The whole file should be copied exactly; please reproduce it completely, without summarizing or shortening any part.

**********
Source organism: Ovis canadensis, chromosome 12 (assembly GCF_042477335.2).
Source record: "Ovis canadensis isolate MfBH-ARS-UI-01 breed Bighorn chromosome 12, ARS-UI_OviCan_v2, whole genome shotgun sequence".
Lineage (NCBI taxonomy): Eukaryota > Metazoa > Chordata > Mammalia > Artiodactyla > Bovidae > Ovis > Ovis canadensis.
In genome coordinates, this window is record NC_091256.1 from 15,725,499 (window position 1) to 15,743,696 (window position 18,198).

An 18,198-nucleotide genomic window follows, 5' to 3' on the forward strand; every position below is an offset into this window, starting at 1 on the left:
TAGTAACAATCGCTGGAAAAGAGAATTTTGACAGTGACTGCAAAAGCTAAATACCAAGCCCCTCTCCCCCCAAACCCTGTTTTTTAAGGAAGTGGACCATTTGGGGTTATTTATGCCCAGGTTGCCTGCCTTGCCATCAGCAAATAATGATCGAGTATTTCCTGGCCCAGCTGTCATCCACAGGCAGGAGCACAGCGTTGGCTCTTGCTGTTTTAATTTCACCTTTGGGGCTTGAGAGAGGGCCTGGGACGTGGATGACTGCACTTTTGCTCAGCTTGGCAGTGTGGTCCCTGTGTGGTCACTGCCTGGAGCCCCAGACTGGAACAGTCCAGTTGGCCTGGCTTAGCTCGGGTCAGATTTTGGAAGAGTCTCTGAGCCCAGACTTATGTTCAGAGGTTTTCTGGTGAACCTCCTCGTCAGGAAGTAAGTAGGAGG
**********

Source organism: Ovis canadensis, chromosome 12 (assembly GCF_042477335.2).
Source record: "Ovis canadensis isolate MfBH-ARS-UI-01 breed Bighorn chromosome 12, ARS-UI_OviCan_v2, whole genome shotgun sequence".
Lineage (NCBI taxonomy): Eukaryota > Metazoa > Chordata > Mammalia > Artiodactyla > Bovidae > Ovis > Ovis canadensis.
In genome coordinates, this window is record NC_091256.1 from 15,725,499 (window position 1) to 15,743,696 (window position 18,198).

An 18,198-nucleotide genomic window follows, 5' to 3' on the forward strand; every position below is an offset into this window, starting at 1 on the left:
TAGTAACAATCGCTGGAAAAGAGAATTTTGACAGTGACTGCAAAAGCTAAATACCAAGCCCCTCTCCCCCCAAACCCTGTTTTTTAAGGAAGTGGACCATTTGGGGTTATTTATGCCCAGGTTGCCTGCCTTGCCATCAGCAAATAATGATCGAGTATTTCCTGGCCCAGCTGTCATCCACAGGCAGGAGCACAGCGTTGGCTCTTGCTGTTTTAATTTCACCTTTGGGGCTTGAGAGAGGGCCTGGGACGTGGATGACTGCACTTTTGCTCAGCTTGGCAGTGTGGTCCCTGTGTGGTCACTGCCTGGAGCCCCAGACTGGAACAGTCCAGTTGGCCTGGCTTAGCTCGGGTCAGATTTTGGAAGAGTCTCTGAGCCCAGACTTATGTTCAGAGGTTTTCTGGTGAACCTCCTCGTCAGGAAGTAAGTAGGAGG